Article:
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Posts Tagged ‘valley’

Looking up the Buffalo River Valley on New Years Eve, I could see the remnants of the heavy morning fog, stuck to all the trees as ice:

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I drove down to George Mountain yesterday and took a biscuit and some orange juice. This is an Arkansas location with a colorful history but is also the state’s premier wilderness climbing area. Sam’s Throne sets of the main George mountain as an outlier; my guess is that the thone is about 300 feet tall but very hard to get to. George Mountain is 2000′ tall. There were plenty of Blue Gray Gnatcatchers, and Cedar Waxwings. The waxwings were feasting on the juniper berries along the cliffs. It was 58 degrees when I arrived with a light mountain top breeze; kind of cool for August.

No one knows for certain when Arkansas rock climbing began, but I like to think it was sometime in the 1820s when Sam Davis, in search of his sister who he claimed had been kidnapped by Indians, climbed on top on a sandstone outcrop and preached fiery sermons to the hardscrabble settlers who lived below. Besides spewing damnation, Davis claimed to have a hoard of gold stashed on the summit of his rock, and built a log blockade across the formation’s walk up to keep out would-be thieves. He also said he’d live for 1,000 years.

Far as anyone can tell, Davis isn’t around anymore, but his rock, now known as Sam’s Throne, still has a following. The Throne itself, a sandstone caprock up to half a rope high, has some 70 established lines. Given its long history, which may include the region’s first technical route 35 years ago, it’s considered a traditional bastion. Even today, the majority of routes are gear protected, and bolts are few and far between.

According to guidebook author Clay Frisbee, who has added about 200 routes to the area, “Guys from Louisiana put in the first bolt back in 1987. There was a consensus then that the bolt was good on that route, but there was fear that the Tulsa boys would show up and retrobolt the classics.”

The grid-bolting of Sam’s Throne never materialized. Instead, new-wave climbers focused on the multitude of nearby crags, like Cave Creek, where old- and new-school climbers co-exist in relative harmony. Within a hundred yards of cliffline you might find 20 trad and 20 sport routes, and most will be in the moderate range.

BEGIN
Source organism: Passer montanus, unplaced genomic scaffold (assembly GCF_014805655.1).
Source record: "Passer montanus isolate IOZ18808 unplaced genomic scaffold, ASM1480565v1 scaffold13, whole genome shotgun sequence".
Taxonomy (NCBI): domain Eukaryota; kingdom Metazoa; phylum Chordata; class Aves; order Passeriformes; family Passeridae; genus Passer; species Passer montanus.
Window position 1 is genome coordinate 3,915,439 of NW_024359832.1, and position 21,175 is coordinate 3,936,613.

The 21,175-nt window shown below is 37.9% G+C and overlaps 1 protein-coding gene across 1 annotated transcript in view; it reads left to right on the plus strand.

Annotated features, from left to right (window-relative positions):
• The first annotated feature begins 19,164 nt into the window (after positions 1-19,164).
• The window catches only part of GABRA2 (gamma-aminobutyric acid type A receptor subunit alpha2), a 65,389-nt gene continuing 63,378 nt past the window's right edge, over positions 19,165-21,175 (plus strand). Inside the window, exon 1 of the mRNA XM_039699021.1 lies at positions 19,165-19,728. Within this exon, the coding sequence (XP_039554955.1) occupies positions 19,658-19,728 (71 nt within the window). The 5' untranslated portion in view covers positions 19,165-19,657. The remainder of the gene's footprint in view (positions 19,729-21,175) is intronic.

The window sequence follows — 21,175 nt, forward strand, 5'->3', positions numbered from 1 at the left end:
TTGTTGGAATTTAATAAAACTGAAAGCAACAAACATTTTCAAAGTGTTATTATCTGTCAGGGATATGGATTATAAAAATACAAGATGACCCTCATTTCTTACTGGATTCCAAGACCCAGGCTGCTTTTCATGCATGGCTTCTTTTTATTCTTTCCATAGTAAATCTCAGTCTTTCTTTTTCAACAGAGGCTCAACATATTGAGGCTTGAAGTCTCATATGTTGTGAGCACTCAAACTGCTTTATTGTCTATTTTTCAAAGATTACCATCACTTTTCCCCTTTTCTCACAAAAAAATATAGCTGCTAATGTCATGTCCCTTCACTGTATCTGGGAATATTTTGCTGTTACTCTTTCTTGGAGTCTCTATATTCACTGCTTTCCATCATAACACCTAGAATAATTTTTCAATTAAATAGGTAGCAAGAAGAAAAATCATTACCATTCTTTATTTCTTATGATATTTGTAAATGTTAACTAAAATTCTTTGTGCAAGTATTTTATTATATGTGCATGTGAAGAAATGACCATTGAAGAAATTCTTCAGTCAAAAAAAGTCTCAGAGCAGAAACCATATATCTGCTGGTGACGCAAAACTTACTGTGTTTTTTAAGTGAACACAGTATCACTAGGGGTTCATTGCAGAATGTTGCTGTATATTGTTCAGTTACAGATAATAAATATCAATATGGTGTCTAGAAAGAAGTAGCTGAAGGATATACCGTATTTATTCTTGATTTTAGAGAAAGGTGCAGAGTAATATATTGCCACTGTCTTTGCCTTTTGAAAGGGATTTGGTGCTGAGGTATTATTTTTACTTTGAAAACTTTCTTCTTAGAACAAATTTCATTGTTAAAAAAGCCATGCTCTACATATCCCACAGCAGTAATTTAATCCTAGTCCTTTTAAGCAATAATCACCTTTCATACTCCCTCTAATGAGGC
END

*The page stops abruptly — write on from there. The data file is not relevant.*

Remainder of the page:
With stone enough to go around, and of a quality that the climbing illustrator Jeremy Collins says is “as good as Red Rocks and steeper, just not as long,” the Sam’s Throne region remains Arkansas’ most popular destination, and new lines go up virtually every weekend, adding to the current 500-plus route tally.

One this for sure, it is a beautiful place where weathered sandstone layers and colorful lichens are numerous !!! The clip of a Topo map at the bottom of the photos has Sam’s Throne (an outlier) circled in Red.

 

George Mountian looking SW, the throne just in view to the right.

George Mountian looking SW, the throne just in view to the right.

Georges Mountain looking SE; sun rising.

Georges Mountain looking SE; sun rising.

Looking NE; the Big Creek Valley

Looking NE; the Big Creek Valley

weathered sandstone with lichens

weathered sandstone with lichens

 

Nice location for breakfast

Nice location for breakfast

 

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This crazy pair of wrens sing and work all day; except, they do take lots lof time out to scold me every day:

 

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An ongoing series on the Mating of a pair of Red-headed woodpeckers near Parthenon, Arkansas:

 

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A continuing series on a pair of red headed woodpeckers on the north side of the Little Buffalo River in Murray Valley near Parthenon, AR.:

 

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We got about an inch of snow in Murray Valley last night; more in the high country and along the mountain ridges. I am expecting heavy rains and thunderstorms over this coming weekend. I believe this storm will be large enough and slow moving enough to bring the rivers and creeks up. That is good news long term, but not so good news for hikers and canoeists planning this weekend.

It seems the warbler migration has gone on hold for now; so I am concentrating on woodpeckers again. They are nesting now,  as are the chickadees and Carolina wrens. The bluebird situation is disturbing for now. It seems, for the first time, I have a large influx of English sparrows (House sparrows) that are taking over every bluebird house; and because the weather is cold, the bluebirds have stopped nesting and are not defending their houses.

Here is a photo of a Red-headed woodpecker from here in the Murray Valley; they are such showy birds. I’m glad we have a few:

Red headed woodpecker

Red headed woodpecker

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First off: so far, we’ve gotten 1.5 inches of rain with more is on the way today (Sunday). That is fantastic !! We should have waterfalls this week.

I saw two Pileated Woodpeckers tearing apart a big log Friday, looking to ants and termites, and had my camera, so I got a few photos. They were so busy, I did not disturb them by watching from about 100 feet. The male and female both have large red tufts, the male has a red stripe on his cheek. The female has a brown forehead and a white stripped cheek. These are really large woodpeckers (crow sized) at least and very vocal at times; I have included 3 female photos and 2 male photos in the Friday group:

 

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